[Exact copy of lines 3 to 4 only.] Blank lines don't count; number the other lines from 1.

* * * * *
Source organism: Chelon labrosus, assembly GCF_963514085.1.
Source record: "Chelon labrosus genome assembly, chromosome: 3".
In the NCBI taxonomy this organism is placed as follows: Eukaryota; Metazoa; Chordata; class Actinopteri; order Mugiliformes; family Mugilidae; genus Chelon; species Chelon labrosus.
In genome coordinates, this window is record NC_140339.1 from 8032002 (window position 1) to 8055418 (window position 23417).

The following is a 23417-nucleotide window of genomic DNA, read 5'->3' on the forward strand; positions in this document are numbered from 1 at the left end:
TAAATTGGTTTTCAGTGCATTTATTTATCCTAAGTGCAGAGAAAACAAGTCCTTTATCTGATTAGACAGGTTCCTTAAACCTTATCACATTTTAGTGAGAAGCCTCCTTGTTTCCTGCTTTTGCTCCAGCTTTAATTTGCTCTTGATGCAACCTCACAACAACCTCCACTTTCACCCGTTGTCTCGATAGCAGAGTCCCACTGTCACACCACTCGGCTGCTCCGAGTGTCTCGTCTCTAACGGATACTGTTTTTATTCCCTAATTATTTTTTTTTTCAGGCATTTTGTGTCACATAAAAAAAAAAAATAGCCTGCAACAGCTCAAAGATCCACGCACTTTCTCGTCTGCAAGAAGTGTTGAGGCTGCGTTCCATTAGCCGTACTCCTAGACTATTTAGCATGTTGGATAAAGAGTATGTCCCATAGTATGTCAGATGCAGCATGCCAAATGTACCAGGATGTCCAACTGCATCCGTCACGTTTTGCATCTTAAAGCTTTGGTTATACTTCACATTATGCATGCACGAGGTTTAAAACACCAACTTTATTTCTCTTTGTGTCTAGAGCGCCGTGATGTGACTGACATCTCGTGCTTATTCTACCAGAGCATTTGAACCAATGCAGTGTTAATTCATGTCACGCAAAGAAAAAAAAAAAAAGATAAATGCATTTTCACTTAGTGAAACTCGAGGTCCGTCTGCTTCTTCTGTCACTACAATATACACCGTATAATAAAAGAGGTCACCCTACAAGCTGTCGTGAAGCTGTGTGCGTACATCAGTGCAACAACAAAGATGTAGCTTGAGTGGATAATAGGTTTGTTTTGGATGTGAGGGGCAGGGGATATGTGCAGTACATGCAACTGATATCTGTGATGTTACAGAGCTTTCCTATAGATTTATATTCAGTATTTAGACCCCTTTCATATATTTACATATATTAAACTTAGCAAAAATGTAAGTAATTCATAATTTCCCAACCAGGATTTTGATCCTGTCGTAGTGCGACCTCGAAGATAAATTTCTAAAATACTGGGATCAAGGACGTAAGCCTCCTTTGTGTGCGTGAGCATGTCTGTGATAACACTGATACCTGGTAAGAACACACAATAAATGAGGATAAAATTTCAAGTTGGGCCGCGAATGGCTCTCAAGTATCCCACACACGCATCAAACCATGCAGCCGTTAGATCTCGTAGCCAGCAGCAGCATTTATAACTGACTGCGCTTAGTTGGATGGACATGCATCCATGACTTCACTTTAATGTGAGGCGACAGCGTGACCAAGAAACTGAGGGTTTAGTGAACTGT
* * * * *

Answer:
In the NCBI taxonomy this organism is placed as follows: Eukaryota; Metazoa; Chordata; class Actinopteri; order Mugiliformes; family Mugilidae; genus Chelon; species Chelon labrosus.
In genome coordinates, this window is record NC_140339.1 from 8032002 (window position 1) to 8055418 (window position 23417).